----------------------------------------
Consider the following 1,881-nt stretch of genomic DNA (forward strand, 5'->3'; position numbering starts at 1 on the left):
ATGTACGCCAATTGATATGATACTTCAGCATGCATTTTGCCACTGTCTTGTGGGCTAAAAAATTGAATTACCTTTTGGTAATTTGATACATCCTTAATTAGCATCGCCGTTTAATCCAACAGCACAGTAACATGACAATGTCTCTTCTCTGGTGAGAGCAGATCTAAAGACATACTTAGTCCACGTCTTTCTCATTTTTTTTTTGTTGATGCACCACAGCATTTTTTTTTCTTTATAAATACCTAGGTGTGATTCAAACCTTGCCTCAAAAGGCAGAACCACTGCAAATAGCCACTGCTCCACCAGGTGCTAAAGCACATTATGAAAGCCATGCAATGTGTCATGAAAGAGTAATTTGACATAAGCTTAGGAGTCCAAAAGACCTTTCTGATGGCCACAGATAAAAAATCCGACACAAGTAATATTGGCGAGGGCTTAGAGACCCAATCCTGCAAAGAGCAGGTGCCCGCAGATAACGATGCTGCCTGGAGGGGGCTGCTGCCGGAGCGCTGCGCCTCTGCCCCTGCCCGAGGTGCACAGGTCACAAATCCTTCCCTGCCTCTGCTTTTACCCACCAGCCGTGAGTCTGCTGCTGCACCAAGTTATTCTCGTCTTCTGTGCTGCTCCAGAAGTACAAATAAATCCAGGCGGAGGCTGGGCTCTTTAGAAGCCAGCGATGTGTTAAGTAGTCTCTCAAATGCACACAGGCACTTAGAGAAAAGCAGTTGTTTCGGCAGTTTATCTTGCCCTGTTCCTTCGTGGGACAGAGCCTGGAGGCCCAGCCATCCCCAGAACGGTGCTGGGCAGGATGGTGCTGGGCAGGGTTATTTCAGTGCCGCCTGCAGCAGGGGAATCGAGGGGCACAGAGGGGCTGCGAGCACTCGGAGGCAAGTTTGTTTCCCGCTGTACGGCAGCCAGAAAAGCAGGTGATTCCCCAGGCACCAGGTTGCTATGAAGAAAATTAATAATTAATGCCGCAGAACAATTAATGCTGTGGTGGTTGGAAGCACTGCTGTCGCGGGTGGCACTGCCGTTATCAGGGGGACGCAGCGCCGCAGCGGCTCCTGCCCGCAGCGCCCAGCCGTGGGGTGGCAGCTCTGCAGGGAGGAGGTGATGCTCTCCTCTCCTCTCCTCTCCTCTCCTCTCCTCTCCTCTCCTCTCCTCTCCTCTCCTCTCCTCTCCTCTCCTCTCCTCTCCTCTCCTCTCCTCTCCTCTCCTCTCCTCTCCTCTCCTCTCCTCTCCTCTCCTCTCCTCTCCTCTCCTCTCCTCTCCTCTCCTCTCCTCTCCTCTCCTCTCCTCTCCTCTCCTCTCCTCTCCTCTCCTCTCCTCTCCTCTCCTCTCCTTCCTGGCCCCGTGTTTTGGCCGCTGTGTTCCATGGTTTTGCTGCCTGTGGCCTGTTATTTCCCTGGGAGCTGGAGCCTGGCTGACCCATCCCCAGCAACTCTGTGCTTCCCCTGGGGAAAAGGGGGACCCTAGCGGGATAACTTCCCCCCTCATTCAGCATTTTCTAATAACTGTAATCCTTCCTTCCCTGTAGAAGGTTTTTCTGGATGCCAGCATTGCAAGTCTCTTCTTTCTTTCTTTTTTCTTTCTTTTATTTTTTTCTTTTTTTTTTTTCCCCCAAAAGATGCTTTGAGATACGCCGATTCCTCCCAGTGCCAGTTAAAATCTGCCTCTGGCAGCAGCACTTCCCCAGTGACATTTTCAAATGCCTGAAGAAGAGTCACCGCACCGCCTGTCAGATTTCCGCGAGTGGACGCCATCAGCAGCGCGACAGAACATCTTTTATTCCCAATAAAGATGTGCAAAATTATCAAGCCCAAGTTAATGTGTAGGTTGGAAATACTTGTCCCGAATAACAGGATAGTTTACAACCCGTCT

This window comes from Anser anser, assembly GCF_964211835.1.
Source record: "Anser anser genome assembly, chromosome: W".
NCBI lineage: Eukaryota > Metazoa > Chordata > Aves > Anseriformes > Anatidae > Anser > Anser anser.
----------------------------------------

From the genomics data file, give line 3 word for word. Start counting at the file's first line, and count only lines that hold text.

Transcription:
This window comes from Anser anser, assembly GCF_964211835.1.